Ran two miles.
Wrote 1,000 more words on the critical piece (now at 4,300).
Bought more books.
Read this (for my response, see here) and this (my response here).
And listened to the third of Arnold Weinstein's three lectures on Emerson: "Emerson Tomorrow—Deconstructing Culture and Self." A lot of food for thought. Great Emerson quote: "Our moods do not believe in each other." From the notes: "Emerson's first law is simple and awful: we are dispossessed, of both self and home. There is no 'natural' abode for the self; our somatic and affective lives have a weird independence, an 'otherness' beyond our control." I enjoyed the connection between this discontinuity and Existentialism.
Emerson's discussion of the "shallowness" of grief in particular and temperament in general is truly remarkable, tied as it is to the death of his son:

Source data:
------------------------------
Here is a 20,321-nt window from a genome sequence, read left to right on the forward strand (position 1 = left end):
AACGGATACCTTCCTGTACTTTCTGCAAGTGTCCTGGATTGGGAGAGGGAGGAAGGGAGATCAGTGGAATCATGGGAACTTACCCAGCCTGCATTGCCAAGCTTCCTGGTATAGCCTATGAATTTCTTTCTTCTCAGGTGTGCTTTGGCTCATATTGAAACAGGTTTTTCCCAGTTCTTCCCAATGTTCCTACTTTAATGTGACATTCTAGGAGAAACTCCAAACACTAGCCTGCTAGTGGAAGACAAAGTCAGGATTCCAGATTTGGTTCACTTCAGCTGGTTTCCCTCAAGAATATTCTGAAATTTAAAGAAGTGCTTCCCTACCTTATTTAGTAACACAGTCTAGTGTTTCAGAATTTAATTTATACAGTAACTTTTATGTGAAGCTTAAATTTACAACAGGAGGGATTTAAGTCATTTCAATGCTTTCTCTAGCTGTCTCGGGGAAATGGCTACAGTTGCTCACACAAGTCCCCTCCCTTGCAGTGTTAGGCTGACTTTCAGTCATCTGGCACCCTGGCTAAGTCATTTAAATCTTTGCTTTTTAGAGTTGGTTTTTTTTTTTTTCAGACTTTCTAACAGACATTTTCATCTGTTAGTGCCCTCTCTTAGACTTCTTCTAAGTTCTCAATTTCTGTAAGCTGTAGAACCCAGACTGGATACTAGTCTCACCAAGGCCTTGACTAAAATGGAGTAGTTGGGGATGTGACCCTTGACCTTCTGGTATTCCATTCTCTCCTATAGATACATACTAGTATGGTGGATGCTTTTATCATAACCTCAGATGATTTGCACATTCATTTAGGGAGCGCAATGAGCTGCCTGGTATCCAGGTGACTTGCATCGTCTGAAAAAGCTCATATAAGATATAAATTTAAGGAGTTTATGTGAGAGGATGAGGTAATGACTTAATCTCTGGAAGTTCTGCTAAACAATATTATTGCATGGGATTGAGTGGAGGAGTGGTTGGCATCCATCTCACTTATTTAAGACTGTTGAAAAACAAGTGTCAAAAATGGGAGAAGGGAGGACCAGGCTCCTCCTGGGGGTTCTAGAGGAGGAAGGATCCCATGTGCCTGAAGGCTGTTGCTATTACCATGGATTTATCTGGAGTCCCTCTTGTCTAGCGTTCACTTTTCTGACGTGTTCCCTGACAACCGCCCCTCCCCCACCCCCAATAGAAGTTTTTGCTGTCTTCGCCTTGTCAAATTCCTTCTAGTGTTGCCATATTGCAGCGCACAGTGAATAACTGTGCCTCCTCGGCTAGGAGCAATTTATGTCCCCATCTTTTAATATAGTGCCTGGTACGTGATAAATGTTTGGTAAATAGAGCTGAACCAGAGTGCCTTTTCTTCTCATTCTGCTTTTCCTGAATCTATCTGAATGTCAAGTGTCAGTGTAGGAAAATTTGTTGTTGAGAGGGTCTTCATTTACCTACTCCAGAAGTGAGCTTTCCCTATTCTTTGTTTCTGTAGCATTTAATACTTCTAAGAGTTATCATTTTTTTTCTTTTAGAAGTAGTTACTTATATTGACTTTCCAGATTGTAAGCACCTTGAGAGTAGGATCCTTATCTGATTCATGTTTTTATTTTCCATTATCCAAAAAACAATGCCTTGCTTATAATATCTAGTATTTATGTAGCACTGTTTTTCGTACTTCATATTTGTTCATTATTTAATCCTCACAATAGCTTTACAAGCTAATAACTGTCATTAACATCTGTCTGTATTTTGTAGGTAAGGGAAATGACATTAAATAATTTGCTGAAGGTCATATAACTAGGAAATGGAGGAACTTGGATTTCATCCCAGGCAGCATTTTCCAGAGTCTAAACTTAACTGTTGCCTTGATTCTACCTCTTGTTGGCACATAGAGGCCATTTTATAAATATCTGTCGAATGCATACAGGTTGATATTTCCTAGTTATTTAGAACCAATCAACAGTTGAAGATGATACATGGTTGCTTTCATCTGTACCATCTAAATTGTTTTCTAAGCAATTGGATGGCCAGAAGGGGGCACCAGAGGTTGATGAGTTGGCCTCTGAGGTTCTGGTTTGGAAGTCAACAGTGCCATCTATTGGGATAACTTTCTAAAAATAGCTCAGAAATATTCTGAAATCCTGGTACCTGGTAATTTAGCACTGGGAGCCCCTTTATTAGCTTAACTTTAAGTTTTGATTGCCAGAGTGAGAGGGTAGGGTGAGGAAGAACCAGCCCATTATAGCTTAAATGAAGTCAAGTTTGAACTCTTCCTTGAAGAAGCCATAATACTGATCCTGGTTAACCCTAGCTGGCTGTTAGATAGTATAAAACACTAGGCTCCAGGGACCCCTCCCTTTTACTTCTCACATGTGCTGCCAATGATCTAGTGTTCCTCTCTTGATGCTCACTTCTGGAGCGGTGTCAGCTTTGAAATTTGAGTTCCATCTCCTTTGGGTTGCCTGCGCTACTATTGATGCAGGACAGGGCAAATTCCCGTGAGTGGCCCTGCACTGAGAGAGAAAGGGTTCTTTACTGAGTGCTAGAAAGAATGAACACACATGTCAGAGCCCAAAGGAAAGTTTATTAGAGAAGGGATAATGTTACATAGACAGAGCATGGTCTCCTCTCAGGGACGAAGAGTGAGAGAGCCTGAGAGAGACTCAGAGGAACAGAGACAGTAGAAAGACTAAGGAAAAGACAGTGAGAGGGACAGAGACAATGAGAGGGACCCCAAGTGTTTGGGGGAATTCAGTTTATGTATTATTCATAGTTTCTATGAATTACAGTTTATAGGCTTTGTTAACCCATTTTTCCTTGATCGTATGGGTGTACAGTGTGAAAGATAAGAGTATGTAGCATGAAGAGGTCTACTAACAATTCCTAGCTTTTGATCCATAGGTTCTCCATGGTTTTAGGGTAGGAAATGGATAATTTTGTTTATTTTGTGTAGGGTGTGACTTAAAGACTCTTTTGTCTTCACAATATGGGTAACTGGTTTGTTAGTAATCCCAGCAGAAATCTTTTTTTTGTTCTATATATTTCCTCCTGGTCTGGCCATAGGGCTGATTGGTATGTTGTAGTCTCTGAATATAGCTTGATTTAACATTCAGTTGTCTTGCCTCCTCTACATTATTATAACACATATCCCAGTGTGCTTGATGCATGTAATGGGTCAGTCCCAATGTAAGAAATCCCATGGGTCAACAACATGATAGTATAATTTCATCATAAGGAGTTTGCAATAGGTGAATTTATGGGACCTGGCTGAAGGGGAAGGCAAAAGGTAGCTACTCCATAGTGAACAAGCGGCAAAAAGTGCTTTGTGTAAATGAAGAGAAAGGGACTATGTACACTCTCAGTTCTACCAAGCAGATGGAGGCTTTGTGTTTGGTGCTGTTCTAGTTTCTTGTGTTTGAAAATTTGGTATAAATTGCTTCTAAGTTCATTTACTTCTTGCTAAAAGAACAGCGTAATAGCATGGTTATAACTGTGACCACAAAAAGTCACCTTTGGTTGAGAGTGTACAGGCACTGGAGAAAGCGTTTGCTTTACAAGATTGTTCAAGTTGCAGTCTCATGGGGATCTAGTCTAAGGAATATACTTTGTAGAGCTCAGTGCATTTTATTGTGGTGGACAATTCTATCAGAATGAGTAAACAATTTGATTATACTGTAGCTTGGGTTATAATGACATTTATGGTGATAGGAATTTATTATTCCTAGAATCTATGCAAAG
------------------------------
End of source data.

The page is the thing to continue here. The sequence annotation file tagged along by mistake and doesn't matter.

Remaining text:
"The only thing grief has taught me, is to know how shallow it is. That, like all the rest, plays about the surface, and never introduces me into the reality, for contact with which, we would even pay the costly price of sons and lovers. Was it Boscovich who found out that bodies never come in contact? Well, souls never touch their objects. An innavigable sea washes with silent waves between us and the things we aim at and converse with. Grief too will make us idealists. In the death of my son, now more than two years ago, I seem to have lost a beautiful estate, -- no more. I cannot get it nearer to me. If tomorrow I should be informed of the bankruptcy of my principal debtors, the loss of my property would be a great inconvenience to me, perhaps, for many years; but it would leave me as it found me, -- neither better nor worse. So is it with this calamity: it does not touch me: some thing which I fancied was a part of me, which could not be torn away without tearing me, nor enlarged without enriching me, falls off from me, and leaves no scar. It was caducous. I grieve that grief can teach me nothing, nor carry me one step into real nature." (Emerson, "Experience")